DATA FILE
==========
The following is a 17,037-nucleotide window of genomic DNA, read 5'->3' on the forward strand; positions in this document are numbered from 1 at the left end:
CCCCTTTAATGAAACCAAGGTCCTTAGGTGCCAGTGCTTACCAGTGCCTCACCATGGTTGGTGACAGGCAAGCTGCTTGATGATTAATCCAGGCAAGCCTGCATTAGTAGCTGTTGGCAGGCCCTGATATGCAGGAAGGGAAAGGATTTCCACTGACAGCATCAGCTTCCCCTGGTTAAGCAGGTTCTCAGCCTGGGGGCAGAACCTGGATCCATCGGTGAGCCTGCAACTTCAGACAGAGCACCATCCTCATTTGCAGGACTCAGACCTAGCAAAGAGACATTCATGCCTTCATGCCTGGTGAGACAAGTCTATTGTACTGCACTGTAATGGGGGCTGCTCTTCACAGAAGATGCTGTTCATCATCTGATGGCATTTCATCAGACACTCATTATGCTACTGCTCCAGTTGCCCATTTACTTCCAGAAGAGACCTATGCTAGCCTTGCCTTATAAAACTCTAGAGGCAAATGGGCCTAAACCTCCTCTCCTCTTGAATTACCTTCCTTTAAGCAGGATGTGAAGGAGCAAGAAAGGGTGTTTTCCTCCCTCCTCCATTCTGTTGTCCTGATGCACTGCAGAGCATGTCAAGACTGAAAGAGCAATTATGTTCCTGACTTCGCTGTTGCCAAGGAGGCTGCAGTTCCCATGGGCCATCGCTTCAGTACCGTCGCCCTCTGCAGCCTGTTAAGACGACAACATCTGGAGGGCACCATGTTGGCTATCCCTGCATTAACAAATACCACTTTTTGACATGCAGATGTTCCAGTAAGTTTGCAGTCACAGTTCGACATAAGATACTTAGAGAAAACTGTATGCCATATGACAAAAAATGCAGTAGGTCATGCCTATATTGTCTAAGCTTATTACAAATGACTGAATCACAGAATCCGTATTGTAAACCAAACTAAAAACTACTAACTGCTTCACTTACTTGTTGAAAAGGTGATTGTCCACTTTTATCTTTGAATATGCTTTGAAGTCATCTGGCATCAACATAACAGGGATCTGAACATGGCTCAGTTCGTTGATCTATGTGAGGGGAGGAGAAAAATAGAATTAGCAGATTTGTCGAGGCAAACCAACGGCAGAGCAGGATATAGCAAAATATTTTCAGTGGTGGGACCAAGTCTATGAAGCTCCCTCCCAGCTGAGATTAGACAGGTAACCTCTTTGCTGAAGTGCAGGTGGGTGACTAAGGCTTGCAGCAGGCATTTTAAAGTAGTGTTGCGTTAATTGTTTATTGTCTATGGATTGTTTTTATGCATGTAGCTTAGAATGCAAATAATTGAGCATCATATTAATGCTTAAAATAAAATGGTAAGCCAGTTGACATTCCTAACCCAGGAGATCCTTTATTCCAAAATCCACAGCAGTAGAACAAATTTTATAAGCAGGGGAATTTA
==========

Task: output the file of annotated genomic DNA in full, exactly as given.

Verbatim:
The following is a 17,037-nucleotide window of genomic DNA, read 5'->3' on the forward strand; positions in this document are numbered from 1 at the left end:
CCCCTTTAATGAAACCAAGGTCCTTAGGTGCCAGTGCTTACCAGTGCCTCACCATGGTTGGTGACAGGCAAGCTGCTTGATGATTAATCCAGGCAAGCCTGCATTAGTAGCTGTTGGCAGGCCCTGATATGCAGGAAGGGAAAGGATTTCCACTGACAGCATCAGCTTCCCCTGGTTAAGCAGGTTCTCAGCCTGGGGGCAGAACCTGGATCCATCGGTGAGCCTGCAACTTCAGACAGAGCACCATCCTCATTTGCAGGACTCAGACCTAGCAAAGAGACATTCATGCCTTCATGCCTGGTGAGACAAGTCTATTGTACTGCACTGTAATGGGGGCTGCTCTTCACAGAAGATGCTGTTCATCATCTGATGGCATTTCATCAGACACTCATTATGCTACTGCTCCAGTTGCCCATTTACTTCCAGAAGAGACCTATGCTAGCCTTGCCTTATAAAACTCTAGAGGCAAATGGGCCTAAACCTCCTCTCCTCTTGAATTACCTTCCTTTAAGCAGGATGTGAAGGAGCAAGAAAGGGTGTTTTCCTCCCTCCTCCATTCTGTTGTCCTGATGCACTGCAGAGCATGTCAAGACTGAAAGAGCAATTATGTTCCTGACTTCGCTGTTGCCAAGGAGGCTGCAGTTCCCATGGGCCATCGCTTCAGTACCGTCGCCCTCTGCAGCCTGTTAAGACGACAACATCTGGAGGGCACCATGTTGGCTATCCCTGCATTAACAAATACCACTTTTTGACATGCAGATGTTCCAGTAAGTTTGCAGTCACAGTTCGACATAAGATACTTAGAGAAAACTGTATGCCATATGACAAAAAATGCAGTAGGTCATGCCTATATTGTCTAAGCTTATTACAAATGACTGAATCACAGAATCCGTATTGTAAACCAAACTAAAAACTACTAACTGCTTCACTTACTTGTTGAAAAGGTGATTGTCCACTTTTATCTTTGAATATGCTTTGAAGTCATCTGGCATCAACATAACAGGGATCTGAACATGGCTCAGTTCGTTGATCTATGTGAGGGGAGGAGAAAAATAGAATTAGCAGATTTGTCGAGGCAAACCAACGGCAGAGCAGGATATAGCAAAATATTTTCAGTGGTGGGACCAAGTCTATGAAGCTCCCTCCCAGCTGAGATTAGACAGGTAACCTCTTTGCTGAAGTGCAGGTGGGTGACTAAGGCTTGCAGCAGGCATTTTAAAGTAGTGTTGCGTTAATTGTTTATTGTCTATGGATTGTTTTTATGCATGTAGCTTAGAATGCAAATAATTGAGCATCATATTAATGCTTAAAATAAAATGGTAAGCCAGTTGACATTCCTAACCCAGGAGATCCTTTATTCCAAAATCCACAGCAGTAGAACAAATTTTATAAGCAGGGGAATTTA